Mobilizing underrepresented Canadians, apprentices stressed in BuildForce Canada’s 2020–2029 Construction and Maintenance Looking Forward reports


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BuildForce Canada’s soon-to-be released* 2020–2029 Construction and Maintenance Looking Forward national report tells an important story about the industry’s efforts to meet the workforce challenges of tomorrow.

The report forecasts that Canada’s construction and maintenance industry will add approximately 50,200 workers by 2029. However, when the anticipated retirement of more than 257,000 construction workers over the same period is considered, industry will need to recruit more than 307,000 additional workers, just to keep pace with demand.

Construction and Maintenance Looking Forward report masthead

BuildForce continues to track industry efforts to increase the recruitment of women, Indigenous peoples, and new Canadians into the construction labour force. These three groups remain underrepresented in the current labour force and increasing their participation will be critical to meeting industry’s future labour force requirements, particularly in direct on-site trades where they’re most needed.

In 2019, Alberta led the country in the employment of women in the trades as a percentage of all tradespeople at 6.8%, running slightly ahead of British Columbia at 6.4%. Manitoba’s construction industry led in the employment of Indigenous peoples at 16% of its construction labour force, of which about 81% worked directly on construction projects. The Ontario construction industry led in the employment of new Canadians at 26%.

While some provinces have realized significant rewards by recruiting workers from these groups, the report indicates that there’s still significant potential for industry to engage people represented by these groups to help make up projected labour shortfalls.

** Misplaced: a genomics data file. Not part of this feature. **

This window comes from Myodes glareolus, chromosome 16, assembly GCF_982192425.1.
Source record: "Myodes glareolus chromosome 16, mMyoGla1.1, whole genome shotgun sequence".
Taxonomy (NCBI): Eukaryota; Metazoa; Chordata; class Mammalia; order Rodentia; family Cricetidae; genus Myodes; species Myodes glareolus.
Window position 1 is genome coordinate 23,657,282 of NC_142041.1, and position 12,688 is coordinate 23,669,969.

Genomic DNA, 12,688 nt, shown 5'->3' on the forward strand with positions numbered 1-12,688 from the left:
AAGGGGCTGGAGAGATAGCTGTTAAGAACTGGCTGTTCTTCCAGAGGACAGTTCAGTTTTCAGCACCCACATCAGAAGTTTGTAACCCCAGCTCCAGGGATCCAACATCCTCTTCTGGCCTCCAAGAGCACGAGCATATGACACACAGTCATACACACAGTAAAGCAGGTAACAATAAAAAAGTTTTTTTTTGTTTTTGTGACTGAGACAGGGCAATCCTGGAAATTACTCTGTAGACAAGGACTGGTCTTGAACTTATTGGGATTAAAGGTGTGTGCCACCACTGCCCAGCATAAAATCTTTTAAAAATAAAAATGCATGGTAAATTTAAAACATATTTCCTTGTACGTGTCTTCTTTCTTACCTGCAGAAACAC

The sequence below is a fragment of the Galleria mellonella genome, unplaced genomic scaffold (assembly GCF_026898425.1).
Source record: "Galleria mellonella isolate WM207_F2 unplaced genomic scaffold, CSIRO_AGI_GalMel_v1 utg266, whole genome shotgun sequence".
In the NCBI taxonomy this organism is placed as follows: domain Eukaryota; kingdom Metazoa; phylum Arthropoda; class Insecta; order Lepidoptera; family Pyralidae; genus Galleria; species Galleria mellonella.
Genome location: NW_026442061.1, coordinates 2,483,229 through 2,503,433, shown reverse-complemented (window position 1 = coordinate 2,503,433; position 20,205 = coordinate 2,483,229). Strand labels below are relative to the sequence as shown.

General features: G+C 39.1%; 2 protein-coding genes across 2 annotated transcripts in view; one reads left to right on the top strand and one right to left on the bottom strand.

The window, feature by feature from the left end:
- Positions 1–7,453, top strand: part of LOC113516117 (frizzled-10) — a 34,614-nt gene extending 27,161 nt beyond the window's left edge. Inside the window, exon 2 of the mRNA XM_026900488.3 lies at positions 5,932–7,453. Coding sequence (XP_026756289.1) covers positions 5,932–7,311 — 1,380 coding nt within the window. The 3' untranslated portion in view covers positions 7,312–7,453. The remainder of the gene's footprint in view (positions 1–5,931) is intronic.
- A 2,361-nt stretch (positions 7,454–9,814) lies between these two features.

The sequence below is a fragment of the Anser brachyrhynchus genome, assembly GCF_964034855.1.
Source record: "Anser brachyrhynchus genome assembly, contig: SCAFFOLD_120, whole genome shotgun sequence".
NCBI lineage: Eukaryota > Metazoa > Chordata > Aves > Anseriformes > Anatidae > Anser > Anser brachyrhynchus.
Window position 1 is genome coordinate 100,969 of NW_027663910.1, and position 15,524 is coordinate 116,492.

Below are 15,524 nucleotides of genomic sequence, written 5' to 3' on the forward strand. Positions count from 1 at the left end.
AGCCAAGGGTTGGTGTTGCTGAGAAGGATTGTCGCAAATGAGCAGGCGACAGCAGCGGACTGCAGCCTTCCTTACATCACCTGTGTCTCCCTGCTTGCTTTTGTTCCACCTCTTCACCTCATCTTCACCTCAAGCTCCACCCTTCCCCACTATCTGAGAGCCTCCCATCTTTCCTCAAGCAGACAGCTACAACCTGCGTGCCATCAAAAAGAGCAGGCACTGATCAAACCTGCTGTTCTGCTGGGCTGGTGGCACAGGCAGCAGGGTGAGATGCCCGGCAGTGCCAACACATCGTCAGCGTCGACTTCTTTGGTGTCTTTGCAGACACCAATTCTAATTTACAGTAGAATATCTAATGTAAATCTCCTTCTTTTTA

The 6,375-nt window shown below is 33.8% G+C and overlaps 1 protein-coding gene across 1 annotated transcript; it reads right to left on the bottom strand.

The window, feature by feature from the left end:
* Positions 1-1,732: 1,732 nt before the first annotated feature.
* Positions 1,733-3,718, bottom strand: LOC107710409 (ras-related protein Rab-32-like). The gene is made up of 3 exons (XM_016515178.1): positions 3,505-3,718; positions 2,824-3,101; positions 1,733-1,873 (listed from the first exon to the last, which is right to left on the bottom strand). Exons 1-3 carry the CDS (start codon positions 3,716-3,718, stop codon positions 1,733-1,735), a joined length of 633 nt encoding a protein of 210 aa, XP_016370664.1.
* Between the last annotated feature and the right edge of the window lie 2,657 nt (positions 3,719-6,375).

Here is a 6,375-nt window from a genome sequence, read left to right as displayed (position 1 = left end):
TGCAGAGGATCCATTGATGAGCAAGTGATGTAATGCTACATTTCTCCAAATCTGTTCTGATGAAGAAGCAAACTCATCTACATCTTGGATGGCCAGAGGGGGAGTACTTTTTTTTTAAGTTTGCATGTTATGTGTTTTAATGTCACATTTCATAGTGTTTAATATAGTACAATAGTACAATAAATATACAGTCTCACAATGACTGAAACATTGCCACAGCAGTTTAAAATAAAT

The construction and maintenance industry remains dependent on Canada’s robust apprenticeship training system for the development of the vast majority of its highly specialized skilled workers.

While BuildForce has always tracked apprenticeship development, we are including in this year’s provincial LMI outlooks additional data to provide industry with a more complete picture to measure whether current training efforts are sufficient to meet anticipated future needs.

To that end, the 2020 reports broaden our reporting scope to include more construction programs committed to apprentice training, to provide a more accurate picture of how many apprentices are registering, and how many are completing their programs.

The forecast breaks down the data even further, listing the anticipated certifications required to meet the construction industry’s share of employment and replacement demand in key trades over the forecast scenario period. In the Alberta report, for example, all listed trades are expected to meet or exceed anticipated requirements by 2029, with the exception of boilermakers and carpenters. It’s data that can help industry focus attention on training for the trades that require the greatest attention today, instead of years from now.

The message of the BuildForce forecast report is clear: given an overall increase in labour demand on a national level to 2029, industry can’t count on just interprovincial mobility to meet its labour force needs. Industry will need to concentrate on recruiting, training, and retaining young workers, even as it reaches out to members of underrepresented groups to satisfy construction’s labour force requirements by 2029.

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* The 2020–2029 Construction and Maintenance Looking Forward reports will be released in early February 2020. You will find them at www.buildforce.ca/en/lmi/forecast-summary-reports.

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by Klayton Goncalves, Senior Economist, BuildForce Canada